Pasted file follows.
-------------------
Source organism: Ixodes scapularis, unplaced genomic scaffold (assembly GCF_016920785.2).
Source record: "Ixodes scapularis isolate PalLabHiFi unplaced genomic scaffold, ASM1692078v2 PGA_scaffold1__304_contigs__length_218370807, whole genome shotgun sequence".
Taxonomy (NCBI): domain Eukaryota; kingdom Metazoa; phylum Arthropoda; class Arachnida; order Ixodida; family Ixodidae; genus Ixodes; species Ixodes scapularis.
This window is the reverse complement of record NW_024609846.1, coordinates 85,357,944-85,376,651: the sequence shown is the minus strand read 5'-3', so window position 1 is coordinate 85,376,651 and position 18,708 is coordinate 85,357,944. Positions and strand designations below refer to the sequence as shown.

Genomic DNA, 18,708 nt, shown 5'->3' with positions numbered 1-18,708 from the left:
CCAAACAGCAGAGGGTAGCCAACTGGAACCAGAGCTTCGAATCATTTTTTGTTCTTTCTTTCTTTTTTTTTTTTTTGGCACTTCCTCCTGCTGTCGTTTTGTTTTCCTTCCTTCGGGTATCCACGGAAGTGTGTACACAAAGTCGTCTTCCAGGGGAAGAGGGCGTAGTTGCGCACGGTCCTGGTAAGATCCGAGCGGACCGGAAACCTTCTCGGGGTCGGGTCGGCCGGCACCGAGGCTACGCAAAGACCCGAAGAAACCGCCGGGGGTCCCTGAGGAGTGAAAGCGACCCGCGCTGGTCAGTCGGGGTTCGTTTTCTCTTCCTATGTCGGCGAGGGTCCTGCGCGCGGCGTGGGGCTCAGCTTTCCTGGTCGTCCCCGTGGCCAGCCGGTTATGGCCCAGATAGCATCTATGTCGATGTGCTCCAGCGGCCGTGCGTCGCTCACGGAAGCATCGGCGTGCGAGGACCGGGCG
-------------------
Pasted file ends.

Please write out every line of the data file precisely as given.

Source organism: Ixodes scapularis, unplaced genomic scaffold (assembly GCF_016920785.2).
Source record: "Ixodes scapularis isolate PalLabHiFi unplaced genomic scaffold, ASM1692078v2 PGA_scaffold1__304_contigs__length_218370807, whole genome shotgun sequence".
Taxonomy (NCBI): domain Eukaryota; kingdom Metazoa; phylum Arthropoda; class Arachnida; order Ixodida; family Ixodidae; genus Ixodes; species Ixodes scapularis.
This window is the reverse complement of record NW_024609846.1, coordinates 85,357,944-85,376,651: the sequence shown is the minus strand read 5'-3', so window position 1 is coordinate 85,376,651 and position 18,708 is coordinate 85,357,944. Positions and strand designations below refer to the sequence as shown.

Genomic DNA, 18,708 nt, shown 5'->3' with positions numbered 1-18,708 from the left:
CCAAACAGCAGAGGGTAGCCAACTGGAACCAGAGCTTCGAATCATTTTTTGTTCTTTCTTTCTTTTTTTTTTTTTTGGCACTTCCTCCTGCTGTCGTTTTGTTTTCCTTCCTTCGGGTATCCACGGAAGTGTGTACACAAAGTCGTCTTCCAGGGGAAGAGGGCGTAGTTGCGCACGGTCCTGGTAAGATCCGAGCGGACCGGAAACCTTCTCGGGGTCGGGTCGGCCGGCACCGAGGCTACGCAAAGACCCGAAGAAACCGCCGGGGGTCCCTGAGGAGTGAAAGCGACCCGCGCTGGTCAGTCGGGGTTCGTTTTCTCTTCCTATGTCGGCGAGGGTCCTGCGCGCGGCGTGGGGCTCAGCTTTCCTGGTCGTCCCCGTGGCCAGCCGGTTATGGCCCAGATAGCATCTATGTCGATGTGCTCCAGCGGCCGTGCGTCGCTCACGGAAGCATCGGCGTGCGAGGACCGGGCG